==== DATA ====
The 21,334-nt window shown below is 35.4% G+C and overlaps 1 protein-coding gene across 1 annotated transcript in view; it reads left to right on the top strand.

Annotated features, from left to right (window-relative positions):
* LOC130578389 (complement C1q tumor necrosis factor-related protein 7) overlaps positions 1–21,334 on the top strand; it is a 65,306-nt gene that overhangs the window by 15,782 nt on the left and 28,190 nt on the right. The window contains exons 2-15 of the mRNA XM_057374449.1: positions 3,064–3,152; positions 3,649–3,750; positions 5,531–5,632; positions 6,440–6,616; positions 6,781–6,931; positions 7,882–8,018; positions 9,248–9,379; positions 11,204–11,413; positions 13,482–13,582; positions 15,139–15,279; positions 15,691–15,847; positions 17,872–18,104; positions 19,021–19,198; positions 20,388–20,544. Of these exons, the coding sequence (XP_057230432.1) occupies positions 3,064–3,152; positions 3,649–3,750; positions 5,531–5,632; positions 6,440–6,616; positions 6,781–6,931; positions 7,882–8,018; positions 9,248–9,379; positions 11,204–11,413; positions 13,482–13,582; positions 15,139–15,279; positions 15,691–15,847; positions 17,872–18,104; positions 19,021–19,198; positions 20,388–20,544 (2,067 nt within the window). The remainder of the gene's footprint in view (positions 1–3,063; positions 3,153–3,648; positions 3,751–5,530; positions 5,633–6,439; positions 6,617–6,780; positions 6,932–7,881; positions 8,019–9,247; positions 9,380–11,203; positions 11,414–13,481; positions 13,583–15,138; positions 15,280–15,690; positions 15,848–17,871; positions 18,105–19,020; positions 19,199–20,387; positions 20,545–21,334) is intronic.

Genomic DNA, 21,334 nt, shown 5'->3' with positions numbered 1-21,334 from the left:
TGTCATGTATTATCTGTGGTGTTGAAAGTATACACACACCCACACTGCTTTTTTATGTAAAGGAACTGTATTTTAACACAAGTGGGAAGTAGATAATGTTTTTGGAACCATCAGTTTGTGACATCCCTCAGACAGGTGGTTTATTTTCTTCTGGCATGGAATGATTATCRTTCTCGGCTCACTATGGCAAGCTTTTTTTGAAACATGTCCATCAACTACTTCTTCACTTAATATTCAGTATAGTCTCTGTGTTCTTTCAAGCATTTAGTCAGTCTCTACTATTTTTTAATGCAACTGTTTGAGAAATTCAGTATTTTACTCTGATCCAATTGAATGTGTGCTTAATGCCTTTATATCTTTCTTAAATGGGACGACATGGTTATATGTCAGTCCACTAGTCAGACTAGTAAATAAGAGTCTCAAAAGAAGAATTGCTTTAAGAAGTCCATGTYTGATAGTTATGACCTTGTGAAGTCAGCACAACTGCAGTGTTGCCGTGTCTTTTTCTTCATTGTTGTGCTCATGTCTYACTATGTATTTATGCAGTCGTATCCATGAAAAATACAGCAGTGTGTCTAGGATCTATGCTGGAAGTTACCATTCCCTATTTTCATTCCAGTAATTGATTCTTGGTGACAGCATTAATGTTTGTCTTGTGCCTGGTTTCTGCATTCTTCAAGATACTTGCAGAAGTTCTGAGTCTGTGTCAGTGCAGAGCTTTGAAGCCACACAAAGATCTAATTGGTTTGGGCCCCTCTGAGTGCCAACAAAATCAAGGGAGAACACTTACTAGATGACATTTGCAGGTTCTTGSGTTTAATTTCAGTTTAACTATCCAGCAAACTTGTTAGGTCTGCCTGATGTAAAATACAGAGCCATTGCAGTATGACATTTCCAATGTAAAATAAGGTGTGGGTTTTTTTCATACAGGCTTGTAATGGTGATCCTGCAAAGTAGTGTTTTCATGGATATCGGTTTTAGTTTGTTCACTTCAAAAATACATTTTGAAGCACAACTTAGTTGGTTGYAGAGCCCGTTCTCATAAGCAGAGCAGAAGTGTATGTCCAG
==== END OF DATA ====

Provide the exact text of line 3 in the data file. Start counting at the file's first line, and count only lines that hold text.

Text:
* LOC130578389 (complement C1q tumor necrosis factor-related protein 7) overlaps positions 1–21,334 on the top strand; it is a 65,306-nt gene that overhangs the window by 15,782 nt on the left and 28,190 nt on the right. The window contains exons 2-15 of the mRNA XM_057374449.1: positions 3,064–3,152; positions 3,649–3,750; positions 5,531–5,632; positions 6,440–6,616; positions 6,781–6,931; positions 7,882–8,018; positions 9,248–9,379; positions 11,204–11,413; positions 13,482–13,582; positions 15,139–15,279; positions 15,691–15,847; positions 17,872–18,104; positions 19,021–19,198; positions 20,388–20,544. Of these exons, the coding sequence (XP_057230432.1) occupies positions 3,064–3,152; positions 3,649–3,750; positions 5,531–5,632; positions 6,440–6,616; positions 6,781–6,931; positions 7,882–8,018; positions 9,248–9,379; positions 11,204–11,413; positions 13,482–13,582; positions 15,139–15,279; positions 15,691–15,847; positions 17,872–18,104; positions 19,021–19,198; positions 20,388–20,544 (2,067 nt within the window). The remainder of the gene's footprint in view (positions 1–3,063; positions 3,153–3,648; positions 3,751–5,530; positions 5,633–6,439; positions 6,617–6,780; positions 6,932–7,881; positions 8,019–9,247; positions 9,380–11,203; positions 11,414–13,481; positions 13,583–15,138; positions 15,280–15,690; positions 15,848–17,871; positions 18,105–19,020; positions 19,199–20,387; positions 20,545–21,334) is intronic.